By the time we set our second camp, clouds and flurries have merged sky and snow into a horizonless world—a blank sheet of paper marked only by the dark lines and dots of our bodies and tents. We hunker down and wake to the same the next morning and the next, joke about the absurd brightness of our gear: "Have you seen Craig? He was here a minute ago. But then he put on that orange jacket and poof!" Q and Craig ski restlessly in circles around camp to test our sleds and investigate what it's like to navigate by GPS alone. They blur within a hundred feet, disappear. When they return, we mug for each other's cameras in the tent, scribble in journals, grow sick of our stench, eat too much sausage.
Who crossed places like this thousands of years ago, when the Ice Age opened the Bering land bridge onto North America from Asia? Craig says the people who came may not have known they were migrating, may have been simply exploring or following prey. How much more dangerous their experience must have been without the tools we enjoy—Gore-Tex, precise maps, white gas, ice axes. And yet Craig suspects they were far better prepared than we could ever be. I laugh that our mantra should be WWABD: What Would the Ancient Beringians Do? Would they have waited out the storm? I ask. He's not sure.
To us, he says, this world is alien and inscrutable. But their survival would have depended on knowing its scents and signs, its weather and wind. Maybe they could smell the direction of the sea licking into Resurrection Bay, of green things growing, would have known they were closer to food and shelter by animal tracks in snow, a blown leaf melted into the crust.
Then, just like that, the clouds dissolve into a string of clear days that John dubs "the blue window." We finally make headway a few miles onto the ice, ski pack-free to the nunataks, whooping from the top of a small one where we sit on bare earth for the first time in a week. While Craig, Q and David climb a larger peak, I hunker with John in the lee of the first to draw—traveling with my pencil those mountains and glaciers too far to reach in our brief visit, trying to remember them as if I had leaned against their broken rocks, struggled through their snow.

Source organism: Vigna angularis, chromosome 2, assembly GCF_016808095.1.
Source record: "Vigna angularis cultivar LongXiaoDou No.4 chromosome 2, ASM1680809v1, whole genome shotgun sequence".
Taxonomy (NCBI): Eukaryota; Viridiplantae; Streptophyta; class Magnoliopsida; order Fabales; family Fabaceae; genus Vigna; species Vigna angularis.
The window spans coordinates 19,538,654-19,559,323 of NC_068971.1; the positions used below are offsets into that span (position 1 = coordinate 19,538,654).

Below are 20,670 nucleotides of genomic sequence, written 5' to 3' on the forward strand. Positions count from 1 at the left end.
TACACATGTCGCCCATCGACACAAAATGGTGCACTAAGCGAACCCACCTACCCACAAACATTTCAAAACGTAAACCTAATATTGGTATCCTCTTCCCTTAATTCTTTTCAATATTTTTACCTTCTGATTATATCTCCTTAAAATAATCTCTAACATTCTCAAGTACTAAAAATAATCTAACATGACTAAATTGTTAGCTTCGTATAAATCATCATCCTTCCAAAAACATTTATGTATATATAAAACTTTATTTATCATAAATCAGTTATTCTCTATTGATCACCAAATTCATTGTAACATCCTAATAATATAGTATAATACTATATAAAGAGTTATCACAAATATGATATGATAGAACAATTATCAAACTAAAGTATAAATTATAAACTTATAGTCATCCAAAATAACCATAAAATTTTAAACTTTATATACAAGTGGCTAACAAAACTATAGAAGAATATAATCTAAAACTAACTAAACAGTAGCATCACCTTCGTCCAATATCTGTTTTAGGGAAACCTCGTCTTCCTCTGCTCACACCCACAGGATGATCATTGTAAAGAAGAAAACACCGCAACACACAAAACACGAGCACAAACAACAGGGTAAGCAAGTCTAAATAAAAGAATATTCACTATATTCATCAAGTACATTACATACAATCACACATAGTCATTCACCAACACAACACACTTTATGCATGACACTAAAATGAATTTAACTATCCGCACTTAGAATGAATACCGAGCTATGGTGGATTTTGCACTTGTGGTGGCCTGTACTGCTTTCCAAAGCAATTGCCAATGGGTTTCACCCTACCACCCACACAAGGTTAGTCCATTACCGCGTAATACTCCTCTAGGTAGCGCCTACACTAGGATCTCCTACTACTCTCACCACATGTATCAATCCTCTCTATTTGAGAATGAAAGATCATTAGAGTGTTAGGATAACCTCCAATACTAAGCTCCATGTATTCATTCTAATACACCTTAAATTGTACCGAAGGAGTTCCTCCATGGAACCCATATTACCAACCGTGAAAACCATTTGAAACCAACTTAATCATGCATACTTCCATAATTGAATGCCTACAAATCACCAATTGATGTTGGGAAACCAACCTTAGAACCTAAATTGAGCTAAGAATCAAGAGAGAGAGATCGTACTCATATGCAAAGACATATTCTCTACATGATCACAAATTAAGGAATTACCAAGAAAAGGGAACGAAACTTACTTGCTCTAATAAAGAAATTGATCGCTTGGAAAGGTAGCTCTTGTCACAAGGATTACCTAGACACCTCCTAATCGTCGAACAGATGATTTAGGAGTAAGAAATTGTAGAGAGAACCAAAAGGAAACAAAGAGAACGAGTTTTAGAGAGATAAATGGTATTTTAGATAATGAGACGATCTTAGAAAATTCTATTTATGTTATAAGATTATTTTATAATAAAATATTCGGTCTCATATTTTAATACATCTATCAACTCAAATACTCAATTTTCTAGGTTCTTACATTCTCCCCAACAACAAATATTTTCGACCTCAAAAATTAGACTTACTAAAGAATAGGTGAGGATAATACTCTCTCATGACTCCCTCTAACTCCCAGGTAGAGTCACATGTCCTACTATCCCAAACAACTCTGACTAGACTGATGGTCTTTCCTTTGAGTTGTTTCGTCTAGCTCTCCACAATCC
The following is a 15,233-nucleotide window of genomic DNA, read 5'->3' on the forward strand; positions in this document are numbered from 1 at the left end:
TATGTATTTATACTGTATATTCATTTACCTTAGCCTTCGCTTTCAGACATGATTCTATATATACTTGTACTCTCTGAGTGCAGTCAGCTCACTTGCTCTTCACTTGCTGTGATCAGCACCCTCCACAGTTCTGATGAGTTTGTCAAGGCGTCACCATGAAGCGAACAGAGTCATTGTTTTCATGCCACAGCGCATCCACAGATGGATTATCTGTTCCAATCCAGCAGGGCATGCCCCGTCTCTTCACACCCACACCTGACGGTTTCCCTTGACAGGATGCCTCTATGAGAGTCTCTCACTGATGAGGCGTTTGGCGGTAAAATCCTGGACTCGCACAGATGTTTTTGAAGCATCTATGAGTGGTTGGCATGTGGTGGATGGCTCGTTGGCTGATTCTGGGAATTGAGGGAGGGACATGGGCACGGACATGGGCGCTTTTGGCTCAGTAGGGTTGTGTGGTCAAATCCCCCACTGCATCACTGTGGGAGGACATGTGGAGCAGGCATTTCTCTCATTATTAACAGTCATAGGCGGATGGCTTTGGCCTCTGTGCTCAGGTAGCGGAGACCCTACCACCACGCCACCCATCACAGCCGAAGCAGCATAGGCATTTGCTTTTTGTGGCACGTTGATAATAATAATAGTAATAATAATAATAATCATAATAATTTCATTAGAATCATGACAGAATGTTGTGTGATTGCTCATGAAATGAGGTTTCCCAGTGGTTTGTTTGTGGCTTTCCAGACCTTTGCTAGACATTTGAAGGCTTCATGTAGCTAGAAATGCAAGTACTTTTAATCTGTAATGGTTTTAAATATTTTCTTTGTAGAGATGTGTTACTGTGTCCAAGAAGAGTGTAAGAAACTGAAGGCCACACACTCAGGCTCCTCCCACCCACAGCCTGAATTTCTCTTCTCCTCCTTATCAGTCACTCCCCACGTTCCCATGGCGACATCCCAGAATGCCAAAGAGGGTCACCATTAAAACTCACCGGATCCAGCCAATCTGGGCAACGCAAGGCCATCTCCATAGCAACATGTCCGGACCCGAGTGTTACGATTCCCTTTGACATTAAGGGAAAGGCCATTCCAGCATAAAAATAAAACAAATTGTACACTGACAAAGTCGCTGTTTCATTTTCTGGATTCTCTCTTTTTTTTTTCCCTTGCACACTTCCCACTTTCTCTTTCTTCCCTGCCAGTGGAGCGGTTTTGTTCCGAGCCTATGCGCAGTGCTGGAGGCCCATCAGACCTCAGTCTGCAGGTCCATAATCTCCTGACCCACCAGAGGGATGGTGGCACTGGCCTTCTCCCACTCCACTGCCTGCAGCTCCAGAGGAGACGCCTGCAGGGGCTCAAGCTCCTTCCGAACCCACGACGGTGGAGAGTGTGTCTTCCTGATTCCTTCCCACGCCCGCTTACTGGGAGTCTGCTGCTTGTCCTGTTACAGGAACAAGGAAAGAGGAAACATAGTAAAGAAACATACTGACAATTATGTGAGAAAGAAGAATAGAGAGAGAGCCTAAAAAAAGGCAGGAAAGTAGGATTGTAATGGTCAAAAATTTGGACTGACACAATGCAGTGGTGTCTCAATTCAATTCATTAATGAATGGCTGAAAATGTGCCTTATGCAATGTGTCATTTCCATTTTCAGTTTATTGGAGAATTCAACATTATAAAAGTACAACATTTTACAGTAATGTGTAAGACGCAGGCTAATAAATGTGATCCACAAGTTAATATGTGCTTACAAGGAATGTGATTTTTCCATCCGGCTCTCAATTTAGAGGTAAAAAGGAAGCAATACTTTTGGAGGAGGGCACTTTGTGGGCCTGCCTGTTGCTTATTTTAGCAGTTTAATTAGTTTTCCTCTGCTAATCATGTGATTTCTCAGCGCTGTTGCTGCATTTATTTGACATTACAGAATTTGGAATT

Late that night, as the sun sinks low and we pass around a Nalgene of tequila, Craig hands me a baggie of coppery brown dust from Utah's Bright Angel shale. He loves the desert so much that he has brought it with him, has flung a handful from the top of the second nunatak. As he tells me this, I mix some of the dust with melted snow in my palm and paint it across my sunburned cheeks, then his, then Q's—the distance of our passage, from the red-rock Southwest where we live, to this icy, beautiful wasteland, closed to nothing in a few lines of mud, a red handprint in the snow.
A few days later, as we labor back down the trail towards our minivan and, eventually, the bars of Seward, I remember something I wrote during my last season of trail crew about fetching tools from 13,000 feet in the wake of a heavy winter storm. "After us: silence. Wind-sifted snow filled our tracks. When I glanced back at the mountain, my cold hands seemed suddenly small. And beneath my skin, the bones—nothing but pebbles in this place of vast time, grinding down to wind and dust."
But now I feel more elated than fearful. How strange and wonderful the tiny enterprise of each our lives, the way everyday moments add up across weeks, years, generations, eons, to movement across mountain ranges, icefields, continents. How strange and wonderful that journeys that once took so long now happen in a matter of hours. That you can fall asleep on a frozen sea with the desert still smeared on your cheeks.
This essay first appeared in High Country News.